|Double standards? Pretense? Duplicity? Why yes, we DO provide those services!|
Americans have been subjected to more than its fair share of far-right hypocrisy in the last couple of years, so much so that the next instance becomes little more than an eye-rolling, head-shaking example.
Given the atmosphere of it's just the far-right hypocrisy du jour, when the story broke that a Catholic-run hospital in Canon City, Colorado, was going to court to argue that seven-month twin fetuses were not persons when they died in their deceased mother's womb -- due to negligence on the part of the hospital -- caused hardly a ripple upon the mainstream media waters.
Catholic Health Initiatives (CHI)
|I have told you people that life begins at conception! Oh, never mind, I quit!|
There is nothing ambiguous in the Roman Catholic Church's stand on the question of personhood, and when life begins. In November 2010, Pope Benedict made the following statements concerning this subject: personhood begins at conception. And, he who will be a man is already one; there is no reason not to consider him a person from conception. In the event that these statements seemed a bit vague to the hardheaded Americans, the Holy Father went on to say from the moment of its conception, life must be guarded with the greatest care.
Any questions as to how the Vatican views personhood? Take notes; there may be a test.
There was not much care exhibited in the case of thirty-one-year-old Lori Stodghill. She and her twins died while under the care of a CHI hospital, St. Thomas More, which professes to follow Catholic doctrine to the letter: In accord with its mission, Catholic health care should distinguish itself by service to and advocacy for … children and the unborn.
When the widowed father decided to sue CHI for the wrongful death of his twins, the lawyer for the defendants asked that the Supreme Court throw out the suit because, under a long-standing Colorado law, personhood only applies to a person living outside the womb. The Supreme Court agreed, and the suit did not go forward.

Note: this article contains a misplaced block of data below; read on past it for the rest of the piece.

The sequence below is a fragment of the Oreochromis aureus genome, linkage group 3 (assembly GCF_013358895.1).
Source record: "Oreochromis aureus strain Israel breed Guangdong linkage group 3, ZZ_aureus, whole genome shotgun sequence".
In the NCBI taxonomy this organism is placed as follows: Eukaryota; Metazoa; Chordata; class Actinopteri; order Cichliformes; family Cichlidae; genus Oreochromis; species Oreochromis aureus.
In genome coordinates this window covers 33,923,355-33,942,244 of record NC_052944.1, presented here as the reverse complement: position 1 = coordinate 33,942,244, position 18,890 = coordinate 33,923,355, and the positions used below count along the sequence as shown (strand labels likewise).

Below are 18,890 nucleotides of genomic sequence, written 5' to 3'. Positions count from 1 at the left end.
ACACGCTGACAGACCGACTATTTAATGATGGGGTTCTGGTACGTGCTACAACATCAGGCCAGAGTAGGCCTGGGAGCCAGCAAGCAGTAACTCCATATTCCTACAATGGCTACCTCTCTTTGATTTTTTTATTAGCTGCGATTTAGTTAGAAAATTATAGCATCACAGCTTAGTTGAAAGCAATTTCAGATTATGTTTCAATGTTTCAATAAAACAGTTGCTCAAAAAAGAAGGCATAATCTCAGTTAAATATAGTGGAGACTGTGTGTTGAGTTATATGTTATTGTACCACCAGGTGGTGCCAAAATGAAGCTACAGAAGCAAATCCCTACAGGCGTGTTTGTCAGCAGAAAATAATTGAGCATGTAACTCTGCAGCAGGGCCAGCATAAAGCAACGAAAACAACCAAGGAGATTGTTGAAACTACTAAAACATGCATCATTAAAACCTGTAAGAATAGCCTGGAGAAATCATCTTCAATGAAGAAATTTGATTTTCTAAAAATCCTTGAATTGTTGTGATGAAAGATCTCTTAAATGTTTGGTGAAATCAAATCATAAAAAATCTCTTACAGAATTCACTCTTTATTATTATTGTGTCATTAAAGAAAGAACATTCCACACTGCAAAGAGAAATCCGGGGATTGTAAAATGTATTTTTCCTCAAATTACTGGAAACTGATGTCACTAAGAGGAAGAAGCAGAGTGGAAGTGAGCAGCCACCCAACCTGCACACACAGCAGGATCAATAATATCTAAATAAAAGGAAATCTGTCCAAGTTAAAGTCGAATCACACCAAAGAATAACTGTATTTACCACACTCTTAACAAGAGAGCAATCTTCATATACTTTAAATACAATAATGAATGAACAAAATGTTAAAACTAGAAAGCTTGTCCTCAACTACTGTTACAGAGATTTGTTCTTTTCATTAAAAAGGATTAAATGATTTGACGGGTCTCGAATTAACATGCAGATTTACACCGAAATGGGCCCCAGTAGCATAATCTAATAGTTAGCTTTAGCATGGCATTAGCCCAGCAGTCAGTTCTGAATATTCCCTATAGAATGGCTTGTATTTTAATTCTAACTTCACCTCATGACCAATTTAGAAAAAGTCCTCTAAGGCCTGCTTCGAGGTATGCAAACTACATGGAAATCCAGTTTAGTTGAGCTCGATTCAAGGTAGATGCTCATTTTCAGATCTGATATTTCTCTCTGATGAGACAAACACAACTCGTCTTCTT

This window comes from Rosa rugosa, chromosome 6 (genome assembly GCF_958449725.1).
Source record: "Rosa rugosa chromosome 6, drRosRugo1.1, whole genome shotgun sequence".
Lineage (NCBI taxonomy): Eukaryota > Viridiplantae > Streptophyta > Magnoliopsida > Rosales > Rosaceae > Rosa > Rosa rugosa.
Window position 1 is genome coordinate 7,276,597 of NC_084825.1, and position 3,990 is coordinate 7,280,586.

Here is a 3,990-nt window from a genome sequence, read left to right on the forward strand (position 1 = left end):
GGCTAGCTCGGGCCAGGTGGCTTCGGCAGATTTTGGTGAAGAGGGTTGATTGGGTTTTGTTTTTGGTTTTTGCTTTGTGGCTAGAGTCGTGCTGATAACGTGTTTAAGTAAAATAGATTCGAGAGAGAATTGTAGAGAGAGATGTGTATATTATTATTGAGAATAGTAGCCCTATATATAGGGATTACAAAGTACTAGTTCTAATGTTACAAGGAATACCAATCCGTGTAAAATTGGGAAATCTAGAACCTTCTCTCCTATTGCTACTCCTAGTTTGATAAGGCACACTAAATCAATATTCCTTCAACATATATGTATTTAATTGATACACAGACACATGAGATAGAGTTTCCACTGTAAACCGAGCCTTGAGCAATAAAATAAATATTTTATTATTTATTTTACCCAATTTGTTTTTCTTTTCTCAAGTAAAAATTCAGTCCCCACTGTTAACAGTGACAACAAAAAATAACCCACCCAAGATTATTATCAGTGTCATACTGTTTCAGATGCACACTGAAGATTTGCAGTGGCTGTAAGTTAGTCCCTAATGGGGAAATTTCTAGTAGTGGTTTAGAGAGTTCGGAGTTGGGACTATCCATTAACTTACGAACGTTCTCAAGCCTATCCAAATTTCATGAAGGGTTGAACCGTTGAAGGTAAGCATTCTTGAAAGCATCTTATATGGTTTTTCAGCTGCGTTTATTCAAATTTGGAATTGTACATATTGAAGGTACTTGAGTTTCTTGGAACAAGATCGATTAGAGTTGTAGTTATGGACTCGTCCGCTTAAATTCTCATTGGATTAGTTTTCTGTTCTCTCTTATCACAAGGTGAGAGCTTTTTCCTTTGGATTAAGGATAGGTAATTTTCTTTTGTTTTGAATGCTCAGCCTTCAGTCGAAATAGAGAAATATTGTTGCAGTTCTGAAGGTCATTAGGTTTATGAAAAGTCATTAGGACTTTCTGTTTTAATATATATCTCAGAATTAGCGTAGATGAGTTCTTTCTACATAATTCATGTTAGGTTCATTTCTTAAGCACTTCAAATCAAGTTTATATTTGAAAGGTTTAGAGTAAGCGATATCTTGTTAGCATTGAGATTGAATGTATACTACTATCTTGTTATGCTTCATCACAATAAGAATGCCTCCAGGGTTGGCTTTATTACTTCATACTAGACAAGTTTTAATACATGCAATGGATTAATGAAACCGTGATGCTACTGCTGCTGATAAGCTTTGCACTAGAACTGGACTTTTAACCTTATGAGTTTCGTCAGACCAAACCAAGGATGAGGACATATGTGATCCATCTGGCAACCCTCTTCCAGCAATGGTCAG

Now the wicket gets sticky, so to speak. The Catholic Bishops of Colorado -- who maintained afterwards that they knew nothing about the law suit -- met with CHI and sort of set 'em straight. CHI then acknowledged publicly that yes, it was “morally wrong” for its attorneys to argue in court that a fetus is not a human being under Colorado law. After all, such a contention directly contradicts the moral teachings of the Church. That's sort of like saying Oops, our bad! after the Court has made its ruling.
How very odd that the Bishops did not get involved until after the Supreme Court of Colorado threw out the suit. Remember, this has been going on since 2006.
Of course, it's a good thing CHI didn't try this little stunt in Alabama -- and some other states -- whose Supreme Court ruled in January that it recognizes the unborn as persons.
|You can never be accused of hypocrisy when you keep Church and State separate|